The Silicon Valley Community Foundation, the largest community foundation in the country, may have held $4.5 billion — nearly a third of its investment portfolio — in cryptocurrencies at the end of 2017, the San Francisco Chronicle reports.
According to accountants who reviewed the foundation's audited financial statement for calendar year 2017, one asset category in the foundation's investment mix appears to be "digital," which could explain how the value of its assets jumped roughly 65 percent, to $13.5 billion, in a single year. The statement also showed the foundation received contributions totaling some $1.4 billion and awarded $1.3 billion in grants in 2017, suggesting that the growth in its assets "had to come almost entirely from investments."
The foundation "gave no explanation for the increase, which far exceeded any returns it could have reaped from a diversified stock and bond portfolio," the Chronicle notes. Indeed, at the end of 2016 the foundation had only $76.9 million in "real" assets. A year later, the audited financial report showed $4.46 billion in a category called Level 2 real assets. Brian Mittendorf, chair of the accounting department at Ohio State University, told the Chronicle that, based on the report's footnotes, that could only be what the report calls "digital assets," which are valued using pricing obtained from licensed online exchanges.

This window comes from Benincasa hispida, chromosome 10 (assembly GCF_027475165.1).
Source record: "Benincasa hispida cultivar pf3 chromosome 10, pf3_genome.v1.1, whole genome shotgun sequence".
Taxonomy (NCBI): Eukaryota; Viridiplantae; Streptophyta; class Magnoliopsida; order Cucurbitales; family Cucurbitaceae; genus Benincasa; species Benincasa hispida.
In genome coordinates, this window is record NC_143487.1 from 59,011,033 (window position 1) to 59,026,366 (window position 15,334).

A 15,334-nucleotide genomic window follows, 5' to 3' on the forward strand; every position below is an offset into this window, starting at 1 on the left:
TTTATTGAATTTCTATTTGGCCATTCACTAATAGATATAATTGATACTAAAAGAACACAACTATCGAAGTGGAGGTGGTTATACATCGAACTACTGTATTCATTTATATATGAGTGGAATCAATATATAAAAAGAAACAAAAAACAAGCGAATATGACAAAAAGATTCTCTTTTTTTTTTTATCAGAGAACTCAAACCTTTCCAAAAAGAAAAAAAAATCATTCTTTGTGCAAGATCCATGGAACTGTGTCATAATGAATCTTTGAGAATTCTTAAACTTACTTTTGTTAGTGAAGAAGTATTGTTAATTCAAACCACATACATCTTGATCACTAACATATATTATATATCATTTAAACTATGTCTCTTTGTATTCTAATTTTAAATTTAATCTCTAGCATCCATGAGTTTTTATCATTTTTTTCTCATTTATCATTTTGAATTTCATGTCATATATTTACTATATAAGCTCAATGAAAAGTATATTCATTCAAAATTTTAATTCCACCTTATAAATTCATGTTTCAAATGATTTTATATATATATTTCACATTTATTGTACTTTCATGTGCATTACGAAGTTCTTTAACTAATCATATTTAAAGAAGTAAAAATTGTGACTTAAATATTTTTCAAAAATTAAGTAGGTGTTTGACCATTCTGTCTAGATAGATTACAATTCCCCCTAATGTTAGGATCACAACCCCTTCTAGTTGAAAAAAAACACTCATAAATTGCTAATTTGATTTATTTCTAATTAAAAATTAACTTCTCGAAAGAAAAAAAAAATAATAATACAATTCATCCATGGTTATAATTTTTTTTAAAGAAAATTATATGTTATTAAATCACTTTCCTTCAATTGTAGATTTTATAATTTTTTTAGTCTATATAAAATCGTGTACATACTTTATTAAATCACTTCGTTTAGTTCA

SVCF acknowledged gifts of cryptocurrencies "going back several years...held in a few individual donor-advised funds," and noted that it "had never purchased any and do not have any of these assets in our investment pools, consistent with our overall investment philosophy of maintaining a diversified mix of assets in our longer term investment pools." The foundation also said it has a liquidation plan to gradually sell the crypto assets over time and reinvest the proceeds in a diversified investment portfolio.
According to the Chronicle, most charities that accept cryptocurrencies sell them as soon as possible. Indeed, both the San Francisco Foundation and Schwab Charitable told the Chronicle that their policy is to liquidate gifts of cryptocurrencies as quickly as the day they are received. "I'm surprised an organization that large would hold a position that volatile at the end of the year," Mittendorf said.
Ray Madoff, a professor at the Boston College School of Law, said it is inappropriate for a foundation to allow donor-advised funds to hold cryptocurrencies when it wouldn't buy them itself. "The reason donors get tax benefits for a contribution to donor-advised funds is because the sponsoring organization has full legal ownership and control over those donated funds," Madoff said. "Therefore, their fiduciary duties should extend to those funds."